And he said he told governors in affected areas that if they get no for an answer, "they can call me personally at the White House."
Republican challenger Mitt Romney resumed his campaign, but with plans to turn a political rally in Ohio into a "storm relief event."
Water cascaded into the gaping, unfinished construction pit at the World Trade Center, and the New York Stock Exchange was closed for a second day, the first time that has happened because of weather since the Blizzard of 1888. The NYSE said it will reopen on Wednesday.
A fire raged in a neighborhood Tuesday morning in the borough of Queens, near the Atlantic Ocean, with 80 to 100 homes destroyed but no deaths reported.
"This will be one for the record books," said John Miksad, senior vice president for electric operations at Consolidated Edison, which had more than 670,000 customers without power in and around New York City.
In New Jersey, where the superstorm came ashore, Sandy cut off barrier islands, swept houses from their foundations and washed amusement pier rides into the ocean. It also wrecked several boardwalks up and down the coast, tearing away a section of Atlantic City's world-famous promenade. Atlantic City's 12 waterfront casinos came through largely unscathed.
A huge swell of water swept over the small town of Moonachie, and authorities struggled to rescue about 800 people, some of them living in a trailer park. Police and fire officials used boats to try to reach the stranded.
The massive storm reached well into the Midwest with heavy rain and snow. Chicago officials warned residents to stay away from the Lake Michigan shore as the city prepared for winds of up to 60 mph (96 kph) and waves exceeding 24 feet (7.2 meters) well into Wednesday.
Curiosity turned to concern overnight as New York City residents watched whole neighborhoods disappear into darkness as power was cut. The World Trade Center site was a glowing ghost near the tip of Lower Manhattan. Residents reported seeing no lights but the strobes of emergency vehicles and the glimpses of flashlights in nearby apartments. Lobbies were flooded, cars floated and people started to worry about food.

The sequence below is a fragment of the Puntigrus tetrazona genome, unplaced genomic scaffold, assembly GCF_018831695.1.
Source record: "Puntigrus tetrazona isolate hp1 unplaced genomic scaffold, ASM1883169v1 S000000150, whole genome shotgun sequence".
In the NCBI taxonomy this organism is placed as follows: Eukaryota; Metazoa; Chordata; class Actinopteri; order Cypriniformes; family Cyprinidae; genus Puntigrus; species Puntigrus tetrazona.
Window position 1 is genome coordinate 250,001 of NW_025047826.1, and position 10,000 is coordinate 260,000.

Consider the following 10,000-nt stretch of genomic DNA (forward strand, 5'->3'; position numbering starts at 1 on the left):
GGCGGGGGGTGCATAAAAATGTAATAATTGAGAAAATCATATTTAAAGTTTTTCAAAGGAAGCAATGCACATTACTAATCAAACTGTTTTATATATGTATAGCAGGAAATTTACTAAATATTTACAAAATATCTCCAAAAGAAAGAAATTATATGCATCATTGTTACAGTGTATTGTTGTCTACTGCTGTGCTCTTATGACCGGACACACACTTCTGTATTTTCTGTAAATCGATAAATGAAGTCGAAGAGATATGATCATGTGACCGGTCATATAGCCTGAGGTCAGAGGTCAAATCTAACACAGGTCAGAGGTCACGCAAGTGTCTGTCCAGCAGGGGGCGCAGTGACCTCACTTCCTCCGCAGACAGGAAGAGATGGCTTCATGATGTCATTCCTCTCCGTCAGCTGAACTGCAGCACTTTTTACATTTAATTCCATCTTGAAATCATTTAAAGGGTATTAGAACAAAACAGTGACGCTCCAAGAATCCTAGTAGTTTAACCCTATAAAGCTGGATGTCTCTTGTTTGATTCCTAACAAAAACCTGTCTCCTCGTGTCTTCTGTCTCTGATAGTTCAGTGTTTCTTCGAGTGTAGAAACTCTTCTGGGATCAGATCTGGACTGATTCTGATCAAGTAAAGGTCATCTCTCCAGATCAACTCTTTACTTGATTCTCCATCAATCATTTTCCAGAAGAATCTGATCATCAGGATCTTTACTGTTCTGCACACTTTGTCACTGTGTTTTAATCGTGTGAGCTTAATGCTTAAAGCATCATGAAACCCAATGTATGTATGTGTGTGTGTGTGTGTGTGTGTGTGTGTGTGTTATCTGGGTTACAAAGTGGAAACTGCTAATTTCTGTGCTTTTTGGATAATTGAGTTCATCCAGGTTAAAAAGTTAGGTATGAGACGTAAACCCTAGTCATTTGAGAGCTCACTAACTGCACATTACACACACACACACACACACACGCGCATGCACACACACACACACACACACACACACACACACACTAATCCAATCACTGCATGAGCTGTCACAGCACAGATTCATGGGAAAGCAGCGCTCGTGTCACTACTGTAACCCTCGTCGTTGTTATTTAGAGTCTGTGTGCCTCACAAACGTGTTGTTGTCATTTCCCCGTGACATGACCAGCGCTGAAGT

As Hurricane Sandy closed in on the Northeast, it converged with a cold-weather system that turned it into a monstrous hybrid of rain and high winds — even bringing snow in West Virginia and other mountainous areas inland.
Just before it made landfall, forecasters stripped Sandy of hurricane status, but the distinction was purely technical, based on its shape and internal temperature. It still packed hurricane-force winds.
While the hurricane's 90 mph (144 kph) winds registered as only a Category 1 on a scale of five, it packed "astoundingly low" barometric pressure, giving it terrific energy to push water inland, said Kerry Emanuel, a professor of meteorology at MIT.
New York University's Tisch Hospital was forced to evacuate 200 patients after its backup generator failed. NYU Medical Dean Robert Grossman said patients — among them 20 babies from the neonatal intensive care unit who were on battery-powered respirators — had to be carried down staircases and to dozens of ambulances waiting to take them to other hospitals.
A construction crane atop a $1.5 billion luxury high-rise overlooking Central Park collapsed in high winds and dangled precariously. Thousands of people were ordered to leave several nearby buildings as a precaution.
Hays reported from New York and Breed reported from Raleigh, North Carolina; AP Science Writer Seth Borenstein contributed to this report from Washington. Associated Press writers David Dishneau in Delaware City, Delaware, Katie Zezima in Atlantic City, New Jersey, and Emery P. Dalesio in Elizabeth City, North Carolina, also contributed.